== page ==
The downside is, with only the one player knowing about the reveal it might never actually take place.  The one player as Author is waiting for her moment.  It may never come.  Nobody else knows about the big secret so they don't know to make room for it in the fiction.  Also, the revealed information can only drive play AFTER it takes place.  All the play that takes place beforehand is totally uninformed by the information.

In the second group, all the players know that Vader is Luke's father.  They know it and they know that the information needs to come out at some point but not too soon.  During play they come to a spot where it would be perfect for the reveal to take place and so the players make sure all their characters are off doing perfectly logical and relevant things so Vader can confront Luke and make the big announcement.  Boom!  There it is.

The downside is that the reveal isn't a huge surprise.  The character's reaction to the reveal could be a surprise but the information itself isn't.  However, there's a huge upside to this scenario.  First, the reveal is going to happen.  Everyone wants it to happen.  This ensures that the information makes it into the fiction at a good place.  Remember, secrets that don't make it into the fiction don't really exist and are fairly useless.  Second, the secret can actually drive play BEFORE the reveal.  If you watch the Star Wars movies again knowing the big secret suddenly all the earlier scenes have some really cool subtext to them.  That's Luke's dad that Obi Wan is fighting.  Obi Wan's conversations with Luke take on a new meaning.  In a role-playing group the unrevealed secret is still known to the players and they can use it to create tension in the fiction in all the sessions leading up to the reveal and then continue to use it afterwards too.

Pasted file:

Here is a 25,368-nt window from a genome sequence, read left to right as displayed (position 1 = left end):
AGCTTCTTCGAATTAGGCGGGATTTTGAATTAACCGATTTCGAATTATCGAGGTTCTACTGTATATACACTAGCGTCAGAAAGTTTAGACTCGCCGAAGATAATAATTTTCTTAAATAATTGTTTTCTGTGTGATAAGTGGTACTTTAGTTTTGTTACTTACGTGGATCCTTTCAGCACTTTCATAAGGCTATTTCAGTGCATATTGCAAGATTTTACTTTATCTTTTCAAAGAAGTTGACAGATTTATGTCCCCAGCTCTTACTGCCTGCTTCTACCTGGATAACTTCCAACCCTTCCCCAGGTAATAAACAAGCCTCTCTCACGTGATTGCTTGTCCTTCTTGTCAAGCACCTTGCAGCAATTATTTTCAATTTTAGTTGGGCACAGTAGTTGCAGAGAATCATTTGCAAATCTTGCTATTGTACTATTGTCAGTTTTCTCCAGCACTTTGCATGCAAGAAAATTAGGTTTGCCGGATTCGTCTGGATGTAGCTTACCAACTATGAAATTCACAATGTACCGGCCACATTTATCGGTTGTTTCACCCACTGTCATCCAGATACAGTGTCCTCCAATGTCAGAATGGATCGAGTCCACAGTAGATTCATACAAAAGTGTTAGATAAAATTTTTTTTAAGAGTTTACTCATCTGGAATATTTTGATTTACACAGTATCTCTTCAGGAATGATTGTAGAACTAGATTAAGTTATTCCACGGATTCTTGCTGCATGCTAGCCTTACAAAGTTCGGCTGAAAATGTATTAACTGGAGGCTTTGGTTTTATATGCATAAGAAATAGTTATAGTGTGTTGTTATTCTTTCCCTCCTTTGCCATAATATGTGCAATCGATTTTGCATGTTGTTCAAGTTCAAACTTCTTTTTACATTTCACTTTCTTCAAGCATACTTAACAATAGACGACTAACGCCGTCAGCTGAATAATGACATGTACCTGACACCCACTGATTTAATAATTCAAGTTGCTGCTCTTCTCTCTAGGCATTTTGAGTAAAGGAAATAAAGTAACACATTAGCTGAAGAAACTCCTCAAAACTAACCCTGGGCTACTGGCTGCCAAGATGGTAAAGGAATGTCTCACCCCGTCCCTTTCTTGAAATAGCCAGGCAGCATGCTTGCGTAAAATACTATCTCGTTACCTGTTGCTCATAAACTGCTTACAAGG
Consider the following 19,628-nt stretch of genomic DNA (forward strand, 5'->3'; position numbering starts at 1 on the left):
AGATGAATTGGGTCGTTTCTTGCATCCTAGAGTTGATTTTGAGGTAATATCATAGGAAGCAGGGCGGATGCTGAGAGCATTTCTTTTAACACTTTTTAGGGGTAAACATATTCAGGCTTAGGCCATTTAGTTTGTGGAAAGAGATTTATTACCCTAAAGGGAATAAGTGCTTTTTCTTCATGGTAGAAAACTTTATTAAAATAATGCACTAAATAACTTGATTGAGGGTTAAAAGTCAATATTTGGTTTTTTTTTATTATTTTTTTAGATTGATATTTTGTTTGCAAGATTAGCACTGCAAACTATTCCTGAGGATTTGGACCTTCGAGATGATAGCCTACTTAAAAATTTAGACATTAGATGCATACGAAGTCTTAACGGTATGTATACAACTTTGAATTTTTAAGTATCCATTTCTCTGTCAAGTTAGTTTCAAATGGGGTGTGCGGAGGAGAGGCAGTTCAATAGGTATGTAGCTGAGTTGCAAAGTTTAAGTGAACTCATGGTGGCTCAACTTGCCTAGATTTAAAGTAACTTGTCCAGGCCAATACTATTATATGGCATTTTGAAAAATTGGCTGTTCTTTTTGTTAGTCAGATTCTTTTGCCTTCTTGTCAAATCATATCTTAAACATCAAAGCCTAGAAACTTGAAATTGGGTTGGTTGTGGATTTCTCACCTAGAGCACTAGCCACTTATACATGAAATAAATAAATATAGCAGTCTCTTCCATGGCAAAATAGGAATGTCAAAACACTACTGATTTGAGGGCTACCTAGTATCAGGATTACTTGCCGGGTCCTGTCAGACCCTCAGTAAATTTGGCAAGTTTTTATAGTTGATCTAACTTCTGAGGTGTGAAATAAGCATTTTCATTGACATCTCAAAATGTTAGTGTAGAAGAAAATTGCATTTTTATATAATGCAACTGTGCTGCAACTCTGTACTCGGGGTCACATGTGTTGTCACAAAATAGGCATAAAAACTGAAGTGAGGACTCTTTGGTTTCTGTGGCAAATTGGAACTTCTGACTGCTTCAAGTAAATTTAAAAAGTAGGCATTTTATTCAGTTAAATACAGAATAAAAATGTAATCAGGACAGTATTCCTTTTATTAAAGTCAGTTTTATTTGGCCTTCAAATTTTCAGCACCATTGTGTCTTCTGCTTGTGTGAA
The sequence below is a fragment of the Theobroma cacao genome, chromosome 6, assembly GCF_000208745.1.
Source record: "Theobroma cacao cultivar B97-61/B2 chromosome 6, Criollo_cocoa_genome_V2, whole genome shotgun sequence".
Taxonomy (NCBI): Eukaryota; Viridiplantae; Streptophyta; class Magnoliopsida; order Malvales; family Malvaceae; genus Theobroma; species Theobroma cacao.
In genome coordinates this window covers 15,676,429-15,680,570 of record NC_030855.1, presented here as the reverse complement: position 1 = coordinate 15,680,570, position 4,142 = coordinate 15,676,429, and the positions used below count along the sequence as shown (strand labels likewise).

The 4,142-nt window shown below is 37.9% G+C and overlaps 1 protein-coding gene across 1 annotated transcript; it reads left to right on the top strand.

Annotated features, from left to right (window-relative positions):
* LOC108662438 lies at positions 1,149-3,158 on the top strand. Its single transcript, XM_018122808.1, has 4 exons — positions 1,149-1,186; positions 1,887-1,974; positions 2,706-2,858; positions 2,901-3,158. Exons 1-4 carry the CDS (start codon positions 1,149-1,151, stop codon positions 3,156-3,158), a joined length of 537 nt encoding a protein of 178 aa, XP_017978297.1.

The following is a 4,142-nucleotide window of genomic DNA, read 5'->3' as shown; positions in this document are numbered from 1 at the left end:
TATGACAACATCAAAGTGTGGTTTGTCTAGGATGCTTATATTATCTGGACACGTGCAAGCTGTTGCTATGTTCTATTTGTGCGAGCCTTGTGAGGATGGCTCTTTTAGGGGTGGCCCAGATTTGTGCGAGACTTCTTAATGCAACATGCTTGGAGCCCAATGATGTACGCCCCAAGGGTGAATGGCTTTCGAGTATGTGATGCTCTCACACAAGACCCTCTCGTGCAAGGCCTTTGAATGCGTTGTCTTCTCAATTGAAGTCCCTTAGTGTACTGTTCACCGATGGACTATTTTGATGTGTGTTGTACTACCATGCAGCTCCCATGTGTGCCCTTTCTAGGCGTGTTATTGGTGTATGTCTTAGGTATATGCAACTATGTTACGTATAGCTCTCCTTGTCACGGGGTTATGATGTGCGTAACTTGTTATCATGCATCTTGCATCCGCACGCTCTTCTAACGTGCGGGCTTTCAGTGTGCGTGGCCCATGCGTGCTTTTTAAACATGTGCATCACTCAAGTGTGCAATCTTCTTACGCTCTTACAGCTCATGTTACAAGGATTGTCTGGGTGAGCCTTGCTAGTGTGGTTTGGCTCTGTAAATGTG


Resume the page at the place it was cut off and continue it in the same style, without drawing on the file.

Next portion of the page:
I prefer to play more like the second group than the first.  I'm not going to keep all the information to myself as the DM and I'd prefer that as players we play rather transparently.  That isn't to say that I'm not going to pull a few surprises.  The first kind of reveal has a nice payoff and keeps the audience on their toes.  However, the second group makes being co-authors a lot easier and more rewarding as we help everyone's character (not just our own) be awesome.

I put this here so you'd know my philosophy on this kind of stuff.  It might be a bit different from what you're used to.